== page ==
By dissuading claimants from seeking legal counsel, Allstate was able to prey upon injured and unrepresented claimants' trust and lack of knowledge and to deny or settle claims for a fraction of their value. In handling minor-impact, soft-tissue or "MIST" claims, Allstate calculated settlement offers through its "Colossus" computer valuation system.2 Allstate's CCPR manual instructed adjusters that, "[w]hile every case should be evaluated on its merits and adjustments in settlement value will often be required, the new evaluation approach should lead to more settlements in the base value range and fewer settlements greater than the historical median." The Colossus system was intended to create unreasonably low evaluations and settlements for personal injury claims.

If a settlement offer were not accepted or the claimant hired an attorney, Allstate would fully litigate virtually every claim, irrespective of its insured's liability or the real physical harm and value of the injuries suffered by the claimant. Allstate thereby sought to subject claimants to unnecessary and oppressive litigation and expenses, or, in other words, "scorched-earth litigation tactics." Allstate intended to force claimants and their attorneys through arbitration and trial unnecessarily. For example, if a non-binding arbitration award were anything more than nominal, Allstate's practice was to appeal the award. The insurer employed these tactics to discourage claimants from pursuing injury claims. Allstate also sought to discourage attorneys from representing claimants by creating so much work and expense that they could not afford to advocate for a client with minor, moderate, or sometimes even serious injuries.

Aside from the rate at which claimants were represented by counsel, another significant severity component was the amount paid for bodily injury claims. According to the CCPR manual: "Of the components that account for paid losses, [bodily injury] is by far the largest. Controlling loss payout is clearly the most effective means of controlling casualty costs." The manual illustrated that a five percent reduction in the amount paid on bodily injury claims would yield profits of $201,000,000.00 per year. The manual gave specific instructions to representatives handling MIST claims, which typically arose from minor-impact automobile accidents that caused connective tissue, organ, or muscle damage, but not broken bones.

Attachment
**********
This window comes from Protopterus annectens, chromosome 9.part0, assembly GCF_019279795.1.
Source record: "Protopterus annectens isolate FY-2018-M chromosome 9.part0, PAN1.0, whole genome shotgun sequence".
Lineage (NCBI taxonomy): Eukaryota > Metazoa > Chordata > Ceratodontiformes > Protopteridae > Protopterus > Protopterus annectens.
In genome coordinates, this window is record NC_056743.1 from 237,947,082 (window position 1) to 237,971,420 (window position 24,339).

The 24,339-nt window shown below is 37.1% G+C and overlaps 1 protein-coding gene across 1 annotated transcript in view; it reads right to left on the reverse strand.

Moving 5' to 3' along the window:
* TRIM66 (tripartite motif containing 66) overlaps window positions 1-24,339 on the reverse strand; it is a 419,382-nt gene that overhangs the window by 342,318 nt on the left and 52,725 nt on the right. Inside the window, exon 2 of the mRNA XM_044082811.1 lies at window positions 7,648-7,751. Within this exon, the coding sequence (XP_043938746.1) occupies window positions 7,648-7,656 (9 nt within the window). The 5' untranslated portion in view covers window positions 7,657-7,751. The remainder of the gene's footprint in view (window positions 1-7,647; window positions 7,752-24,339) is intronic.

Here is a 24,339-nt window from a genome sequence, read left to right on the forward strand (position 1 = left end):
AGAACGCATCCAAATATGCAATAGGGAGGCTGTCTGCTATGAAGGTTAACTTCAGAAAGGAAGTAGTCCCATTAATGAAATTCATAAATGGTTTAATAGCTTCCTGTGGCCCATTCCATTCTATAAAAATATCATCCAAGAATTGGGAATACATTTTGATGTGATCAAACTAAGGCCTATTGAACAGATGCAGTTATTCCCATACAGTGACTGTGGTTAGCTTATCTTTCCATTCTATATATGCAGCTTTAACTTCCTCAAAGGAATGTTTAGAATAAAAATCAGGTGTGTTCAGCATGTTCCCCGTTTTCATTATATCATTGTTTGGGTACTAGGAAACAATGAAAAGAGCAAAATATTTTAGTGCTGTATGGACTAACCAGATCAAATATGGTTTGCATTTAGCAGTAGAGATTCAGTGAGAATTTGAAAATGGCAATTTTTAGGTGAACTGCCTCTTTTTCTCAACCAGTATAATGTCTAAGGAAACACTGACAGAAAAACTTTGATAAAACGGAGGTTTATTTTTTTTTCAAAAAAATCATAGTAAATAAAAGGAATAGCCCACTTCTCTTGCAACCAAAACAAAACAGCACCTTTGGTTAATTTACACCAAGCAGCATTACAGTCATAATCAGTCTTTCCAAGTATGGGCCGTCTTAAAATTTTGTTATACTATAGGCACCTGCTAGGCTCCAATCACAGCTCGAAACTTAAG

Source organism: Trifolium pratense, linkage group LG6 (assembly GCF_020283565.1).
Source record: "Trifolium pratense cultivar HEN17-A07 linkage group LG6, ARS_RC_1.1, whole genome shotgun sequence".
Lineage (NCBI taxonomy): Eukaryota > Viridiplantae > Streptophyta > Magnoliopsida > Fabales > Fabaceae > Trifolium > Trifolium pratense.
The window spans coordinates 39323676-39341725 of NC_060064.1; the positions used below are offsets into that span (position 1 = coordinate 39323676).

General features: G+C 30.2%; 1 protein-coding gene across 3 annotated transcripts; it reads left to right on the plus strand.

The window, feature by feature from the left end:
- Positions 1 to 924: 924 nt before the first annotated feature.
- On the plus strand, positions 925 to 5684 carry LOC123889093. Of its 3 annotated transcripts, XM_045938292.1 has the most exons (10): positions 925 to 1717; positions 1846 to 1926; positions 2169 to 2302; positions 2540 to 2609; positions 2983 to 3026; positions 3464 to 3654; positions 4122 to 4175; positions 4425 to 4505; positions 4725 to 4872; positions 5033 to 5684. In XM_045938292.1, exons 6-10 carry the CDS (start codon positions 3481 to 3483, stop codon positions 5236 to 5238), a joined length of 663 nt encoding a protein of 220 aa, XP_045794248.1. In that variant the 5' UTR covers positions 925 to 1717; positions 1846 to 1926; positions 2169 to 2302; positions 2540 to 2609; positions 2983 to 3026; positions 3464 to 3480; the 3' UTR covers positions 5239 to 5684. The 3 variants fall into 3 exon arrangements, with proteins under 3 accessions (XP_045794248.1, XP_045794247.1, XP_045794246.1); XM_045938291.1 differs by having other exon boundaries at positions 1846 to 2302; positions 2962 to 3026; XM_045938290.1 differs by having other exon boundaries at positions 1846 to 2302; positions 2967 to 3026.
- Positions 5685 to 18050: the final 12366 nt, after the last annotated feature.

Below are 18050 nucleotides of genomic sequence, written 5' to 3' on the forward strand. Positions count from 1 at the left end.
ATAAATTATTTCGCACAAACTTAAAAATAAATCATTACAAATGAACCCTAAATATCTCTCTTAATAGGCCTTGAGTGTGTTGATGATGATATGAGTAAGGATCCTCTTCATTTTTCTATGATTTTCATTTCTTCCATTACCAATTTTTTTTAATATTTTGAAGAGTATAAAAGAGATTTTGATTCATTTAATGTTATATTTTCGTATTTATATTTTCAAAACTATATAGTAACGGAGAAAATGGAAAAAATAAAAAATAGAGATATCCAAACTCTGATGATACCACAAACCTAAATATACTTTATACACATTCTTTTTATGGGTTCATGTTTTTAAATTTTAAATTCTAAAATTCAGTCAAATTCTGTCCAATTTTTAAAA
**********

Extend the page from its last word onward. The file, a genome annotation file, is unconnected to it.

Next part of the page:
According to the CCPR manual, MIST claims rarely reached trial, "because on a case-by-case basis, a settlement [could] be justified when litigation costs [were] considered." Consequently, Allstate instructed its claim representatives to meet with the claimants' attorneys to emphasize those costs— i.e., "attorney economics"—through threats, intimidation, and strong-arm tactics. Representatives were directed "[t]o send a message to attorneys of [Allstate's] proactive defense stance on MIST cases," which "force[d] the claimant and attorney to think about the obstacles they must overcome to recover a significant settlement or the benefits of a small `walk-away' settlement."

Allstate carried out its policies through the active participation of its attorneys. The "Litigation Management" section of the CCPR manual segmented, or targeted, certain claims for litigation and trial. One such litigation segment was referred to as "Settle for `X' or less—default to trial." In outlining the nature of such cases, the manual noted that the "[p]rimary reason [that the] case [wa]s being defended [wa]s that [the] plaintiff ha[d] not accepted Allstate's offer." Once a case was targeted for trial under the "Settle for `X' or less" segment, an Allstate attorney was "required" to "appeal [the] non-binding arbitration/mediation award as directed by [the] claim rep[resentative]." Likewise, an "intended resolution" by Allstate's claim representative to "try [a] case" had to be followed by Allstate's staff counsel. Allstate's attorneys were required to "increase trial activity in appropriate cases," such as "where settlement [could not] be reached for [the] evaluated amount." The reason that Allstate's attorneys were expected to have "more trials" was to "reduce loss payout."

Allstate used incentive compensation programs to encourage its attorneys to try more cases, irrespective of whether such litigation was justified by the facts. For Allstate's staff attorneys, increased trial activity was an objective set forth in the CCPR manual, with compensation and financial reward programs for the attorneys who met CCPR objectives. The more cases they tried, the more they might qualify for awards and salary increases. Allstate's attorneys' performance was also measured by whether they achieved results at or below the evaluated claim amount. Allstate's managing attorneys were expected to monitor their staff counsel aggressively. For example, under the CCPR manual, one corrective action for poorly performing offices was to "put managing attorney bonuses at risk or...